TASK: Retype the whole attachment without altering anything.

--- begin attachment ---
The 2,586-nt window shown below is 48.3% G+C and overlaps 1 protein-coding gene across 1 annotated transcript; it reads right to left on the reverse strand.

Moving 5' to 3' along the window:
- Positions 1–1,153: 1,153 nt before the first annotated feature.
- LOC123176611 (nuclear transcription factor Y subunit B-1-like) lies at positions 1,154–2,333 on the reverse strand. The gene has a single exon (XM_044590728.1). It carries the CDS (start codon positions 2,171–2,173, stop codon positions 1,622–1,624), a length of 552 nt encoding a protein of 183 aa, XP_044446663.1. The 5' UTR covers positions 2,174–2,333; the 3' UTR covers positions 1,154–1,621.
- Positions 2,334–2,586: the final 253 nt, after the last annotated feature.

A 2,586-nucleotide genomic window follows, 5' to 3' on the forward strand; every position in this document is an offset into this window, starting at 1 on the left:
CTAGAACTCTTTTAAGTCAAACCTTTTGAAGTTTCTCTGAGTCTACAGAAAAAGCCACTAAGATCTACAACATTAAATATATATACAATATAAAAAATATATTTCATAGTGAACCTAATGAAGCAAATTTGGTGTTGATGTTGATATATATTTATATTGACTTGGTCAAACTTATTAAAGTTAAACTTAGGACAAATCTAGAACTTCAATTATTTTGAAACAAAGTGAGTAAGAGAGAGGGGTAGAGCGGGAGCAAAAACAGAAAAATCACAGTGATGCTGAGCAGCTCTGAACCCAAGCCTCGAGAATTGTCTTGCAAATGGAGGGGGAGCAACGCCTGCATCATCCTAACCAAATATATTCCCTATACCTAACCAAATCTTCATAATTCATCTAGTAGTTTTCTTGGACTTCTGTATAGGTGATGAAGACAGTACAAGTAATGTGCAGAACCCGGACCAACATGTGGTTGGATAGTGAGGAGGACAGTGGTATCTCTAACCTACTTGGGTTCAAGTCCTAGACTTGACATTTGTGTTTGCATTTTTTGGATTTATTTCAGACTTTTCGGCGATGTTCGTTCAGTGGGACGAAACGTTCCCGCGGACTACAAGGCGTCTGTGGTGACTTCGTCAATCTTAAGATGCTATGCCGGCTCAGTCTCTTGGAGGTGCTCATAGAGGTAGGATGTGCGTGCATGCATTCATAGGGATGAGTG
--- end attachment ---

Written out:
The 2,586-nt window shown below is 48.3% G+C and overlaps 1 protein-coding gene across 1 annotated transcript; it reads right to left on the reverse strand.

Moving 5' to 3' along the window:
- Positions 1–1,153: 1,153 nt before the first annotated feature.
- LOC123176611 (nuclear transcription factor Y subunit B-1-like) lies at positions 1,154–2,333 on the reverse strand. The gene has a single exon (XM_044590728.1). It carries the CDS (start codon positions 2,171–2,173, stop codon positions 1,622–1,624), a length of 552 nt encoding a protein of 183 aa, XP_044446663.1. The 5' UTR covers positions 2,174–2,333; the 3' UTR covers positions 1,154–1,621.
- Positions 2,334–2,586: the final 253 nt, after the last annotated feature.

A 2,586-nucleotide genomic window follows, 5' to 3' on the forward strand; every position in this document is an offset into this window, starting at 1 on the left:
CTAGAACTCTTTTAAGTCAAACCTTTTGAAGTTTCTCTGAGTCTACAGAAAAAGCCACTAAGATCTACAACATTAAATATATATACAATATAAAAAATATATTTCATAGTGAACCTAATGAAGCAAATTTGGTGTTGATGTTGATATATATTTATATTGACTTGGTCAAACTTATTAAAGTTAAACTTAGGACAAATCTAGAACTTCAATTATTTTGAAACAAAGTGAGTAAGAGAGAGGGGTAGAGCGGGAGCAAAAACAGAAAAATCACAGTGATGCTGAGCAGCTCTGAACCCAAGCCTCGAGAATTGTCTTGCAAATGGAGGGGGAGCAACGCCTGCATCATCCTAACCAAATATATTCCCTATACCTAACCAAATCTTCATAATTCATCTAGTAGTTTTCTTGGACTTCTGTATAGGTGATGAAGACAGTACAAGTAATGTGCAGAACCCGGACCAACATGTGGTTGGATAGTGAGGAGGACAGTGGTATCTCTAACCTACTTGGGTTCAAGTCCTAGACTTGACATTTGTGTTTGCATTTTTTGGATTTATTTCAGACTTTTCGGCGATGTTCGTTCAGTGGGACGAAACGTTCCCGCGGACTACAAGGCGTCTGTGGTGACTTCGTCAATCTTAAGATGCTATGCCGGCTCAGTCTCTTGGAGGTGCTCATAGAGGTAGGATGTGCGTGCATGCATTCATAGGGATGAGTG